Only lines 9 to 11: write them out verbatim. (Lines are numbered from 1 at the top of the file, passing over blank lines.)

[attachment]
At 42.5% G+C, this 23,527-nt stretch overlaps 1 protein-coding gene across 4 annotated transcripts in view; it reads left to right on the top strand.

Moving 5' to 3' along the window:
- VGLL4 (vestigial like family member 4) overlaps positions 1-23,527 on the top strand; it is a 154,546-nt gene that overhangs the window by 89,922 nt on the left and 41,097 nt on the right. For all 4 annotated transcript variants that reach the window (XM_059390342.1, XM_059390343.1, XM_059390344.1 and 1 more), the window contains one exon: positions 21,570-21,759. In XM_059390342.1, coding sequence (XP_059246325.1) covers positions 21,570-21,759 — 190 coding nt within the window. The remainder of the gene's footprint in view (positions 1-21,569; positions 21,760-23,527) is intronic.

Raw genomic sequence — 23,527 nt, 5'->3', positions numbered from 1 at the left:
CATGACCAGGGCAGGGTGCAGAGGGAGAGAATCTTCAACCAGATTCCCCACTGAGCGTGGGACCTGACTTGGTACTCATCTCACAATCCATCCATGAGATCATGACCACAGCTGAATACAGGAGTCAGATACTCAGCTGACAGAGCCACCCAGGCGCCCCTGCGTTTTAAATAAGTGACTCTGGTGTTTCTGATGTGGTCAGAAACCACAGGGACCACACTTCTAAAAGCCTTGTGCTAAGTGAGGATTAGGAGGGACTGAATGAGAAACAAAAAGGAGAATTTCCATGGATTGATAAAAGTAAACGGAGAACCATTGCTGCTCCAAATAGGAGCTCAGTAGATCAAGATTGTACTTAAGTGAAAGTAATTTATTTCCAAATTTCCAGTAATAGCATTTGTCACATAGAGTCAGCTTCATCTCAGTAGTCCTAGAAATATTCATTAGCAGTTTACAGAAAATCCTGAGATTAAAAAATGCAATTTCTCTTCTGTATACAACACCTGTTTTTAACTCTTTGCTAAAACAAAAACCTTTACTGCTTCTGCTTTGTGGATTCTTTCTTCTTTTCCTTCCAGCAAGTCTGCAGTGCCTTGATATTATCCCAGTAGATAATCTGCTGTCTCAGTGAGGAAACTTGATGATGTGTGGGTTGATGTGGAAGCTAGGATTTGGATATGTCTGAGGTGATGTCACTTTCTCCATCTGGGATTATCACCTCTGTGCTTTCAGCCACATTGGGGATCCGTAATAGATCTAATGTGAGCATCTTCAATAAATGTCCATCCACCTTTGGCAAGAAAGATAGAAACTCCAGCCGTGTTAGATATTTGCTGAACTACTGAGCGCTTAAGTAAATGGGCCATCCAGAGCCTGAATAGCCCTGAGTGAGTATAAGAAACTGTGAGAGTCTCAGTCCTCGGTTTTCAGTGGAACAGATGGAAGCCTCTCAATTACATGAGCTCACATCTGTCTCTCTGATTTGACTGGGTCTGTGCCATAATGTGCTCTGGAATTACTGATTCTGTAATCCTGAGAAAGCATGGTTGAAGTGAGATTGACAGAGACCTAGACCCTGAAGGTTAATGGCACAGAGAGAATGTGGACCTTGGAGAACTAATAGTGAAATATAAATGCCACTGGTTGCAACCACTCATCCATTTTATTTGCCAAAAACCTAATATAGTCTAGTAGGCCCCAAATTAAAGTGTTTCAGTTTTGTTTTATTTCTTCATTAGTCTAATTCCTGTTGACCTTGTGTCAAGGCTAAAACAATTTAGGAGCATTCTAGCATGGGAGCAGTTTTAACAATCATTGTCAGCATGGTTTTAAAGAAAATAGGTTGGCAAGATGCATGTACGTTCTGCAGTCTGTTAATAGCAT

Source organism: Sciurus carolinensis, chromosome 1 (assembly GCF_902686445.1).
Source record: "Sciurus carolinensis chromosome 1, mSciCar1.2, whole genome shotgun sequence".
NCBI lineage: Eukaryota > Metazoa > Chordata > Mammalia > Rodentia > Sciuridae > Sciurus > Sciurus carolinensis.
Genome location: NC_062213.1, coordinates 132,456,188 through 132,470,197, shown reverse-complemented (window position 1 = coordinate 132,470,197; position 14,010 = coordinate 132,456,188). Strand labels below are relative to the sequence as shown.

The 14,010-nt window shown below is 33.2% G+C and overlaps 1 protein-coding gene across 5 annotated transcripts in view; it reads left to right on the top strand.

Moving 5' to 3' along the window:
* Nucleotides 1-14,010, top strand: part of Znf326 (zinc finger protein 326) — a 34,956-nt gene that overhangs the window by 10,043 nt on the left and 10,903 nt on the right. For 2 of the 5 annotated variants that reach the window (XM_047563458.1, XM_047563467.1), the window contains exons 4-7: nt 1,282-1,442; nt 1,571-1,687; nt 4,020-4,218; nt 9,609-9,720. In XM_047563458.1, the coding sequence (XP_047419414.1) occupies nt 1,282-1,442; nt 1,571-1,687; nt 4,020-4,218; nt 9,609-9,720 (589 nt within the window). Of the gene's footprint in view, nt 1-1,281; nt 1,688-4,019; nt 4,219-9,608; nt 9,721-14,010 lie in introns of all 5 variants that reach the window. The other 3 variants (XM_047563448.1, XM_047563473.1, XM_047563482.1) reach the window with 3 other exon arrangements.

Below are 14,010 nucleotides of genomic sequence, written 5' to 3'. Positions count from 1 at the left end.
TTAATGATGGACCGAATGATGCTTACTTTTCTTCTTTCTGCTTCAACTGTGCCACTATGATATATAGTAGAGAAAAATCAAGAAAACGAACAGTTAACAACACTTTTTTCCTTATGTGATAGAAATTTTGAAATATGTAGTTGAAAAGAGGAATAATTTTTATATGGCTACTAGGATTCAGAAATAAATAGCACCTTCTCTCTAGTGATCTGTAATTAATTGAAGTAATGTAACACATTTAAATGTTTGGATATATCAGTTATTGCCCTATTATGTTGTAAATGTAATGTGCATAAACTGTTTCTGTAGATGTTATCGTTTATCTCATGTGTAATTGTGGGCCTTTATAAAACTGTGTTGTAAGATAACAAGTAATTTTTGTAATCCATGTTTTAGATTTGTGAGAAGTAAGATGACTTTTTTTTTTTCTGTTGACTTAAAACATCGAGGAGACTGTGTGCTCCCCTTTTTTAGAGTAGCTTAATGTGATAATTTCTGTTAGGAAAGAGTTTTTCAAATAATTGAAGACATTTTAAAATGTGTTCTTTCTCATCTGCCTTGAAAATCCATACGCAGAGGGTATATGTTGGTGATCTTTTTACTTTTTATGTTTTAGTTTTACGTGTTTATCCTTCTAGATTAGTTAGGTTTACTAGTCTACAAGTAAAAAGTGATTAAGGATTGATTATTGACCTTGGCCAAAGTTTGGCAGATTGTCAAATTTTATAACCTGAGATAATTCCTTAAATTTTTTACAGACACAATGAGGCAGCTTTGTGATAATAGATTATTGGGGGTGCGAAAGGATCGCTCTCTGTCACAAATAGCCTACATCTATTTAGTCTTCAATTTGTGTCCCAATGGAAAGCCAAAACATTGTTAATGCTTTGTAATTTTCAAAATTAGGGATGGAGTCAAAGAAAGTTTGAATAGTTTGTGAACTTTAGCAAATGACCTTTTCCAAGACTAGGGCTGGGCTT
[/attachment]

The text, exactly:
Genome location: NC_062213.1, coordinates 132,456,188 through 132,470,197, shown reverse-complemented (window position 1 = coordinate 132,470,197; position 14,010 = coordinate 132,456,188). Strand labels below are relative to the sequence as shown.

The 14,010-nt window shown below is 33.2% G+C and overlaps 1 protein-coding gene across 5 annotated transcripts in view; it reads left to right on the top strand.

Moving 5' to 3' along the window: